A fast growing hedge plant (30cm a year) so great for covering large areas – quickly.
Produce sloe berries in autumn – great for sloe gin!
If you are looking to encourage wildlife Blackthorn are a great choice. They are dense and bushy and provide excellent shelter and refuge for all sorts of creatures.
£49.99 on Amazon
Purple Beech hedging (Fagus sylvatica ‘Purpurea’) is commonly known as Copper Beech.
A colourful, purple-leaved variety of Beech with purple colour in the summer and coppery brown foliage that is kept in the Winter.
Purple Beech are a very popular hedging species.
Purple Beech hedge compliment many types of landscaping projects – from simple privacy objectives to using as a beautiful contrast.
A popular design trick is to mix Purple Beech with Green Beech – an eye catching display to enjoy in late spring.
Grow 30-60cm per year trimming once or twice.
£24.99 on Amazon
Daisy Bush (Olearia) is an evergreen shrub named after a 17th century German scholar called Olearius. Daisy Bush hedges are an excellent choice in coastal areas as they are very tolerant of wind (especially salty wind).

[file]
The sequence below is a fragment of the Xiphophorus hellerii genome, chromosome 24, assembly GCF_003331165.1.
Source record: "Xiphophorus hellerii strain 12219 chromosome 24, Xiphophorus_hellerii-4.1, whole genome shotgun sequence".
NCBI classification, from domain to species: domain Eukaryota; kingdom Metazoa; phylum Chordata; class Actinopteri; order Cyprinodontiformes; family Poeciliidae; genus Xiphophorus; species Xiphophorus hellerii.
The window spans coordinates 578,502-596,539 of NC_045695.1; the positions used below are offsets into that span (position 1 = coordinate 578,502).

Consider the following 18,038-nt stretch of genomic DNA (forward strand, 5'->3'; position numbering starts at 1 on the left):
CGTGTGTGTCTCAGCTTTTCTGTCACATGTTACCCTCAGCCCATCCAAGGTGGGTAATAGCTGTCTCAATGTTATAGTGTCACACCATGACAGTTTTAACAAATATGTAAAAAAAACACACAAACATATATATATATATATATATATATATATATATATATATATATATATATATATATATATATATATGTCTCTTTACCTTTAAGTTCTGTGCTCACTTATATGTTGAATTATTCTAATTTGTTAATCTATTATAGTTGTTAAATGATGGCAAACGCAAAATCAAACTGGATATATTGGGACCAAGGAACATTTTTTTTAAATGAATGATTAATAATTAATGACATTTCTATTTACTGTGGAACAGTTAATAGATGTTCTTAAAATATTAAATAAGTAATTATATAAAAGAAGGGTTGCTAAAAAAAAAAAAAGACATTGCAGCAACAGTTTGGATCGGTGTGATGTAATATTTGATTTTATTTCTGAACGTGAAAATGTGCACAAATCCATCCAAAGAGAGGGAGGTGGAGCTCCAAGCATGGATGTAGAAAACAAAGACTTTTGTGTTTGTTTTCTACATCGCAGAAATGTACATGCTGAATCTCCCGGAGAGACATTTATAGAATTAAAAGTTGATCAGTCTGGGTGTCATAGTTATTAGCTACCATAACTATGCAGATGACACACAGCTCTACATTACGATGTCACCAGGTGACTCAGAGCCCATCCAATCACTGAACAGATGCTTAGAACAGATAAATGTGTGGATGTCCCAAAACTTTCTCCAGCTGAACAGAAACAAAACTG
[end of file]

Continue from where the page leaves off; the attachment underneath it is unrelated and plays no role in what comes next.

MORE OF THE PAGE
A drought resistant plant that can be planted into chalky soils.
As a low hedge they’re perfect and can grow around 30cm per year.
Easy to grow and maintain.
£10.99 on Amazon
English Holly (Ilex) isn’t just a colourful plant for christmas decorations. Holly’s white flowers bloom in the spring and summer making them a good all year-round hedging plant. Holly is a sturdy evergreen shrub with over 400 species!
The variety of holly chosen will determine the density and thickness of your hedge.
Holly is a popular choice if you want to add some red colour to your edging during the winter months.
Lastly, holly is a very Bee friendly pant producing white flowers in the summer that attract all kinds of bees and other pollinators such as butterflies.
£29.50 on Amazon for 10 plants
Building a privet hedge (Ligustrum) is great if you have poor soil and your area doesn’t get much sunshine. Fast growing and great for wildlife a privet hedge is really easy to get going.
Privet plants include Ligustrum Ovalifolium Aureum, Ligustrum Ovalifolium, and Ligustrum Vulgare.
Privet hedging produces fragrant, delicate white flowers that appear in the summer, and then these turn into black fruits in autumn.
Privet hedging provides a dense covering and its round, dense leaves will make your garden look fantastic.
The main uses for Privet Hedges are for wind proofing, noise reduction, privacy and screening.
Privet hedging can grow up to 5 metres in height and can gain 30-40cm in height every year. A sturdy all round hedging plant that is very hard wearing.
£14.99 on Amazon
Bamboo Bissetti provides dense and supple foliage which maintains its dark emerald green appearance even in the harshest of winters.